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A note from Ray Carney: One of the three or four major cinematic "discoveries" of the past year for me was Randy Walker and Jennifer Shainin's Apart from That -- a film so original and different that its brilliance almost resists categorization. Randy and Jenny have recently informed me that they are now selling an Apart from That special edition DVD/CD/Art/Photo package. I highly recommend going to this link and checking out their offer. It's a terrific film and the entire package of material they are offering is almost irresistible. (To read an exchange between the filmmakers and Ray Carney on page 69 of the Mailbag, click here. To read the program note Ray Carney wrote for the screening of Apart From That at the Harvard University Film Archive, click here. -- R.C
A note from Ray Carney: Reluctant as I am to revisit old wounds and court opportunities to shed new blood (especially when it's my own!), I have to print this brief note from Mitch Hampton picking up the "Bad Babies/Original Sin/Twenty-percent" thread from a previous discussion. See the middle of Mailbag page 85 (accessible via the blue page number menus at the top and bottom of this page), if you don't know what he is referring to. And thanks, Mitch. I agree with you! The "twenty percent" are born that way! And the rest of us are born our ways, too! Even Baby Cha-Cha. Beauty may be skin deep, but DNA goes to the bone -- and is there from the start. Anyone who has eyes to see and ears to hear, doesn't need to read Steven Pinker to know that. -- R.C.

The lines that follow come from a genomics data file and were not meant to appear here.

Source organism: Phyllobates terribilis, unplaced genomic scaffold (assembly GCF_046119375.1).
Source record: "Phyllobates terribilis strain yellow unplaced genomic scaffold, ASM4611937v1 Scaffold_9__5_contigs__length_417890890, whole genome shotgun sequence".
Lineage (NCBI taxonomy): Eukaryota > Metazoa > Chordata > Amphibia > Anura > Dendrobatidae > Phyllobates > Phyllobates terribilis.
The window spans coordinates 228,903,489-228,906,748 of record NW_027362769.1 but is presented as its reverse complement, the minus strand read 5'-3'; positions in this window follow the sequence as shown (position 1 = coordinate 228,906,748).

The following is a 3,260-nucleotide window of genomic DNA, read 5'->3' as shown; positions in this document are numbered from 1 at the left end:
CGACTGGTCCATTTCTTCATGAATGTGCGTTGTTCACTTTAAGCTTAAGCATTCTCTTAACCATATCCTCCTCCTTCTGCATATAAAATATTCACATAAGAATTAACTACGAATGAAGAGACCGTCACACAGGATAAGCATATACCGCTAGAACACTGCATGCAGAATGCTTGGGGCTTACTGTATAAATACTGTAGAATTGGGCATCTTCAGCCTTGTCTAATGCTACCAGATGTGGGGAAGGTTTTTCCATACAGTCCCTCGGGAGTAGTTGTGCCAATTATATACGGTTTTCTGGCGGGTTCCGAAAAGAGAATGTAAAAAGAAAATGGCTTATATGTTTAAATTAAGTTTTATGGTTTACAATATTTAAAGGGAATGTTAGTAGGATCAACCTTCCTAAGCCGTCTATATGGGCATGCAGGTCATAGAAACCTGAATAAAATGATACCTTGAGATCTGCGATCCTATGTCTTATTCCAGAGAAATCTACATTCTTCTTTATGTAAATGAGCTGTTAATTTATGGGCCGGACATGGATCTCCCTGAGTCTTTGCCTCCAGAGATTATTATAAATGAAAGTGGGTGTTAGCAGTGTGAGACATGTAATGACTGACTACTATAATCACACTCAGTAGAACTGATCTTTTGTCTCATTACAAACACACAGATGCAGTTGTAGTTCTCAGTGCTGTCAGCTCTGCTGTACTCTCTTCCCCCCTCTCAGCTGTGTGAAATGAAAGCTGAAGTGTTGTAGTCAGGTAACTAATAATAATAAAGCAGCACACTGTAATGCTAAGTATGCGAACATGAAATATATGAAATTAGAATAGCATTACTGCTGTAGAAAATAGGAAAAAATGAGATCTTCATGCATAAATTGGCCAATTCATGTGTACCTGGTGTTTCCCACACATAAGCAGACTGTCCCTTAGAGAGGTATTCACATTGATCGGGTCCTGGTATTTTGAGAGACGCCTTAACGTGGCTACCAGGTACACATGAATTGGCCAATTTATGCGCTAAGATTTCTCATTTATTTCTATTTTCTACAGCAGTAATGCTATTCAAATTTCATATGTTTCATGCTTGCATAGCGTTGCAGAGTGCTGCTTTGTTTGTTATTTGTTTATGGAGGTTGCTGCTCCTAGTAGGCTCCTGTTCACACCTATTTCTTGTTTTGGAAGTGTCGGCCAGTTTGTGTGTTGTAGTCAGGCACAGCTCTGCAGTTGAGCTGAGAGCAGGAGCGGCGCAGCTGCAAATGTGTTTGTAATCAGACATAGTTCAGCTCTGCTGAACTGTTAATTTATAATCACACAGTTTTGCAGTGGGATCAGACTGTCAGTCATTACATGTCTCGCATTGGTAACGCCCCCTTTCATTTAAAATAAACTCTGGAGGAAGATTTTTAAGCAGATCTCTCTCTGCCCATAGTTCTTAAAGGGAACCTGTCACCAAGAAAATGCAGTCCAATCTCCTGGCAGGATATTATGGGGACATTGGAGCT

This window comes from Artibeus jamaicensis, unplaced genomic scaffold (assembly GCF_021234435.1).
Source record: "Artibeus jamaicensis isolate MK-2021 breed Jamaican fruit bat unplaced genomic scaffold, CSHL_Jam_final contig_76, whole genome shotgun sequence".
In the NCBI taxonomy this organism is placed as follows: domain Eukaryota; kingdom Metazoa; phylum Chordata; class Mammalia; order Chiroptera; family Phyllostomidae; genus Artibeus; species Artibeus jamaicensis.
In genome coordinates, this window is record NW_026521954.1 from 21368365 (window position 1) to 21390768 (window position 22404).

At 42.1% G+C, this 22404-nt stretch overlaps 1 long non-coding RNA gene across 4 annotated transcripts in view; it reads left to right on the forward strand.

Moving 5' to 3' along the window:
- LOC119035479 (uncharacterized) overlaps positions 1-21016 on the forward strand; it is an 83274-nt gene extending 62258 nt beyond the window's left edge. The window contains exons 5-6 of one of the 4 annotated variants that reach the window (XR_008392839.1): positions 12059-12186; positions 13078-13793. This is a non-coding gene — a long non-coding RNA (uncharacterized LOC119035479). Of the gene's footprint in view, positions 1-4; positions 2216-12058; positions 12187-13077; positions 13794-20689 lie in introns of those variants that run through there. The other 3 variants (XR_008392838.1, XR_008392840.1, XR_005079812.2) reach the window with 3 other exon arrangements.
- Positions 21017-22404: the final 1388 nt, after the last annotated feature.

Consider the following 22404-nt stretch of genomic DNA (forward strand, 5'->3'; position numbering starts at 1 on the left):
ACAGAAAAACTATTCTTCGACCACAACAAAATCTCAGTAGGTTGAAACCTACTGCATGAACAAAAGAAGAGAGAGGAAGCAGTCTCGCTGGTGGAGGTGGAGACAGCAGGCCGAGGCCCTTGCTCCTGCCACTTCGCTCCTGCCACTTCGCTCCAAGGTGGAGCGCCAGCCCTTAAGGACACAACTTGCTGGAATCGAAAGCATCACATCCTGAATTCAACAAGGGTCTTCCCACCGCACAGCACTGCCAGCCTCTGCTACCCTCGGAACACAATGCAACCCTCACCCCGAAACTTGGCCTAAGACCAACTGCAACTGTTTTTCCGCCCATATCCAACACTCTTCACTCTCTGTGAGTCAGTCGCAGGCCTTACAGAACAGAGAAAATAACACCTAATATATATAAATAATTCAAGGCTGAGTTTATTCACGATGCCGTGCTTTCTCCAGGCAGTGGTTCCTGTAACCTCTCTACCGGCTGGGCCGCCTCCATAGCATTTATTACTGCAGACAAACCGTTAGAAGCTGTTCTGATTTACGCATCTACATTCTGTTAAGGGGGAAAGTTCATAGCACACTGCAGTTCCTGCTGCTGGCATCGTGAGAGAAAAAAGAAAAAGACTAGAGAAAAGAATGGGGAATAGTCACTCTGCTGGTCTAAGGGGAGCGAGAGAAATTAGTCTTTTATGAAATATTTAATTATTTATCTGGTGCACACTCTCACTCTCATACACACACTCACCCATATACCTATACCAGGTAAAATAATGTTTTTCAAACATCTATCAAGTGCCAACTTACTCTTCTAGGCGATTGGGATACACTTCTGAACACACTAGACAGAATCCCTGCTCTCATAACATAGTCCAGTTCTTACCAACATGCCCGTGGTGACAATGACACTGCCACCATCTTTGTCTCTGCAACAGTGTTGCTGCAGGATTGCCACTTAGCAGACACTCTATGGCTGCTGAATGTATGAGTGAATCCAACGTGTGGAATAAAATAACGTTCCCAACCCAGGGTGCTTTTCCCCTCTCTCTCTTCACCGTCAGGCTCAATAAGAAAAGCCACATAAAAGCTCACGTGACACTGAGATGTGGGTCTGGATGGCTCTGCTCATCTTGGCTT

Subject: no inborn innocence
Stumbling upon the Mailbag, I was so happy to see you defend the truth of how compromised, divided, and otherwise conflicted is the status of the newborn. You don't need the Catholic church to see that (one of the few things they got right): the most thoroughgoing evolutionary biologist and neuroscientist in all of their "materialism" sees that. Their research reveals what the poets (even Wordsworth, but not as much as Coleridge) always knew in their texts: how stubborn and ancient are our flaws. What's bred in the bone. Things like jealousy and attraction to fat and sugar in diet and homicidal aggression actually have roots prior to our socialization and experience. In a sense we have to grow into goodness. I think the reason why this is hard to swallow is that people think about how a newborn baby appears to them: it's kind of cute and doesn't really have a lot of agency in the world. thus they commit the non sequitur of "innocence". Also they falsely conclude that learned things are easier to change than "natural" things. I think we can change many things in ourselves, learned or not. But, when one considers its overwhelming neediness and how that carries over into adulthood....